U.S. Attorney General

Not overruled or negatively treated on appealinfoCoverage
United States Court of Appeals, Eleventh CircuitMar 13, 2009
320 Fed. Appx. 917 (11th Cir. 2009)

No. 08-14163.

March 13, 2009.

Margaret Blot, Miami Beach, FL, for Petitioner.

Lauren Fascett, David V. Bernal, USDOJ, OIL, Colette J. Winston, Washington, DC, for Respondent.

Petition for Review of a Decision of the Board of Immigration Appeals. Agency No. A97-197-619.

Before CARNES, MARCUS and ANDERSON, Circuit Judges.

Beatrice Mukanganyama, a citizen of Zimbabwe, challenges the Board of Immigration Appeals' order affirming the Immigration Judge's order denying her application for withholding of removal and relief under the United Nations Convention Against Torture and Other Cruel, Inhuman and Degrading Treatment or Punishment ("CAT").

Mukanganyama had also applied for asylum, but her petition was denied because she filed it more than one year after she arrived in the United States. She does not dispute that determination in this appeal.

We review only the BIA's decision, except to the extent it expressly adopts the IJ's decision. See Al Najjar v. Ashcroft, 257 F.3d 1262, 1284 (11th Cir. 2001). Here the BIA did not expressly adopt the IJ's decision, so our review is limited to the BIA's order. We review the BIA's factual determinations under the highly deferential "substantial evidence" test. Forgue v. United States Att'y Gen., 401 F.3d 1282, 1286 (11th Cir. 2005). Under that test, we "must affirm the BIA's decision if it is supported by reasonable, substantial, and probative evidence on the record considered as a whole." Al Najjar, 257 F.3d at 1284. We will reverse the BIA's findings of fact "only when the record compels a reversal; the mere fact that the record may support a contrary conclusion is not enough to justify a reversal of administrative findings." Adefemi v. Ashcroft, 386 F.3d 1022, 1027 (11th Cir. 2004) ( en banc.)

"An alien seeking withholding of removal under the INA must show that [her] life or freedom would be threatened on account of race, religion, nationality, membership in a particular social group, or political opinion." Mendoza v. United States Att'y Gen., 327 F.3d 1283, 1287 (11th Cir. 2003) (citing 8 U.S.C. § 1231(b)(3)(A)). The alien "bears the burden of demonstrating that [she] more-likely-than-not would be persecuted or tortured upon [her] return to the country in question." Id. "If the alien establishes past persecution in [her] country based on a protected ground," there is a rebuttable presumption that the alien's "life or freedom would be threatened upon return to [her] country." Id. "An alien who has not shown past persecution, though, may still be entitled to withholding of removal if [she] can demonstrate a future threat to [her] life or freedom on a protected ground in [her] country." Id.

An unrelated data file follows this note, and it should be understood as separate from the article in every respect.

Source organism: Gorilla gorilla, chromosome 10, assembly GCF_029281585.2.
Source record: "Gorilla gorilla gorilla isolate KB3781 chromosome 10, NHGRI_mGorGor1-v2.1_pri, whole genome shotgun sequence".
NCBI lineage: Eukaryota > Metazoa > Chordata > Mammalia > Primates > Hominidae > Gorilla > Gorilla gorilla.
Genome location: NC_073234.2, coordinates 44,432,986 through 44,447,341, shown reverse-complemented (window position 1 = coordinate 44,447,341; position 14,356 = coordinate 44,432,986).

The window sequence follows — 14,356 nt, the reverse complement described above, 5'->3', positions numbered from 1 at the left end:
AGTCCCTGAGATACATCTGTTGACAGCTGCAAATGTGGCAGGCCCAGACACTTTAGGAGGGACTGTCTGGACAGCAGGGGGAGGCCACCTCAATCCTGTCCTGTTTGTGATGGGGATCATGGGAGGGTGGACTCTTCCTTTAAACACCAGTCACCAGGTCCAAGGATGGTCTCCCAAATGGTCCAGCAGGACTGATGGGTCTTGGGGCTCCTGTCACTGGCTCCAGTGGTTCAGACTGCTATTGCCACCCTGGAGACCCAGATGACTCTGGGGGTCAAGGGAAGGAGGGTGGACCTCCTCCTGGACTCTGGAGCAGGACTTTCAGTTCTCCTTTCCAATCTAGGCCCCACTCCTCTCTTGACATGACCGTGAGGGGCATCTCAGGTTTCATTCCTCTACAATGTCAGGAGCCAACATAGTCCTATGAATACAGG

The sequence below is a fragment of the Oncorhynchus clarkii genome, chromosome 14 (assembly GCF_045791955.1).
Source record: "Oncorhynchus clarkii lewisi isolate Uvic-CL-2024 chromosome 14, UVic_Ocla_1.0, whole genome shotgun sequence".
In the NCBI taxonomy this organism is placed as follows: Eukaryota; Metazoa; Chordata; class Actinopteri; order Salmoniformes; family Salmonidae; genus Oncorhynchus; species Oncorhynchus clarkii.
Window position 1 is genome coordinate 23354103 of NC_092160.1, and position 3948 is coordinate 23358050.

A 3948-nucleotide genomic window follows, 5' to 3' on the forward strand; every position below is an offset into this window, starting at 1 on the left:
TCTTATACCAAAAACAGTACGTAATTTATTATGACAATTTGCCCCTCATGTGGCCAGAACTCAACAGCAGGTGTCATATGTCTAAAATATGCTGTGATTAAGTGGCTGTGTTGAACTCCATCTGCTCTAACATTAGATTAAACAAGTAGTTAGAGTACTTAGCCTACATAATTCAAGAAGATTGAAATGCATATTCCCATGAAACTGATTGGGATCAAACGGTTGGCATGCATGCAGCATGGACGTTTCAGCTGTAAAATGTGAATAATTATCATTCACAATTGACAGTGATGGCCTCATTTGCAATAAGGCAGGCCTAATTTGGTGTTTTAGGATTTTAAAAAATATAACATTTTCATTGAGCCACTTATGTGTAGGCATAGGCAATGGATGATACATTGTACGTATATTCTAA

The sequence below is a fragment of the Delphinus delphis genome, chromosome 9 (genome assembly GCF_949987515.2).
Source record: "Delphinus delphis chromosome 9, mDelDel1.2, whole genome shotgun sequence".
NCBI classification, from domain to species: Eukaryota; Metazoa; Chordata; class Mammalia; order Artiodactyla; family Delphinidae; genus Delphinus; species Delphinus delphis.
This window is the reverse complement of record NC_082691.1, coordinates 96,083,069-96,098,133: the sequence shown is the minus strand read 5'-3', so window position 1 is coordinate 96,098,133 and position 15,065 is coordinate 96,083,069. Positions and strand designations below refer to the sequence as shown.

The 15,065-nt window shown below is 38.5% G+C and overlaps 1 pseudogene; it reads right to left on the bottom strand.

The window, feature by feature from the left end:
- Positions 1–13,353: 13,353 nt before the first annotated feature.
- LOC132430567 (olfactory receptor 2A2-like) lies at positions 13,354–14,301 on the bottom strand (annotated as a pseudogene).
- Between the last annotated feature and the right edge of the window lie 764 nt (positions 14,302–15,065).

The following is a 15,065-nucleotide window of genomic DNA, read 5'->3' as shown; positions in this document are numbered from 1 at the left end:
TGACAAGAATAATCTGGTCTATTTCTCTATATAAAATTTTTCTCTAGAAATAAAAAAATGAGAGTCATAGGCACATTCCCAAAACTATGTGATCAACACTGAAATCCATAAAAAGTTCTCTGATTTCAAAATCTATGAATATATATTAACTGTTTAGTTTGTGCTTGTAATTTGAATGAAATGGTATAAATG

Substantial evidence supports the BIA's finding that Mukanganyama has not suffered past persecution. Mukanganyama's claim is based on involvement in the Movement for Democratic Change political party. Specifically, she testified about several instances of verbal harassment and one instance when she was arrested during a political rally, detained, and beaten by the police. She also testified about the death of her husband under suspicious circumstances. Persecution, however, is "an extreme concept, requiring more than a few isolated incidents of verbal harassment or intimidation." Silva v. United States Att'y Gen., 448 F.3d 1229, 1237 (11th Cir. 2006). We have held that a petitioner's thirty-six hour detention, during which the petitioner was beaten and suffered minor injuries similar to those alleged by Mukanganyama, was insufficient to compel a finding of persecution. See Djonda v. United States Att'y Gen., 514 F.3d 1168, 1174 (11th Cir. 2008). Mukanganyama argues that we also must consider her testimony that her husband was killed while in police custody because of similar political beliefs. The BIA appears to have discounted that testimony because her husband's death certificate listed his cause of death as due to illness, not physical injury. But even under Mukanganyama's version of the events, her husband was killed because of his political beliefs, not because of hers. His murder therefore did not directly threaten her. That leaves us with only the instances of verbal harassment and the single detention, which are insufficient to compel us to reverse the BIA's determination. See id.; Silva, 448 F.3d at 1237.

There is also substantial evidence to support the BIA's finding that it is not likely that Mukanganyama will suffer persecution in the future. She was a minor member in the Movement for Democratic Change party and she never voted in an election. It is therefore doubtful that the government remembers her after her several-year absence, much less that it will seek her out upon her return. See Sepulveda v. United States Att'y Gen., 401 F.3d 1226, 1232 (11th Cir. 2005) (holding that threats of future violence based on prior political activity are insufficient to compel a finding of future persecution where the evidence does not indicate that the petitioner's notoriety would outlast her four-year absence).

Finally, Mukanganyama has waived her claim for CAT relief by failing to make any argument on that issue. See Greenbriar, Ltd. v. City of Alabaster, 881 F.2d 1570, 1573 n. 3 (11th Cir. 1989) (holding that an issue is waived where the party fails to provide an argument on the merits of that issue).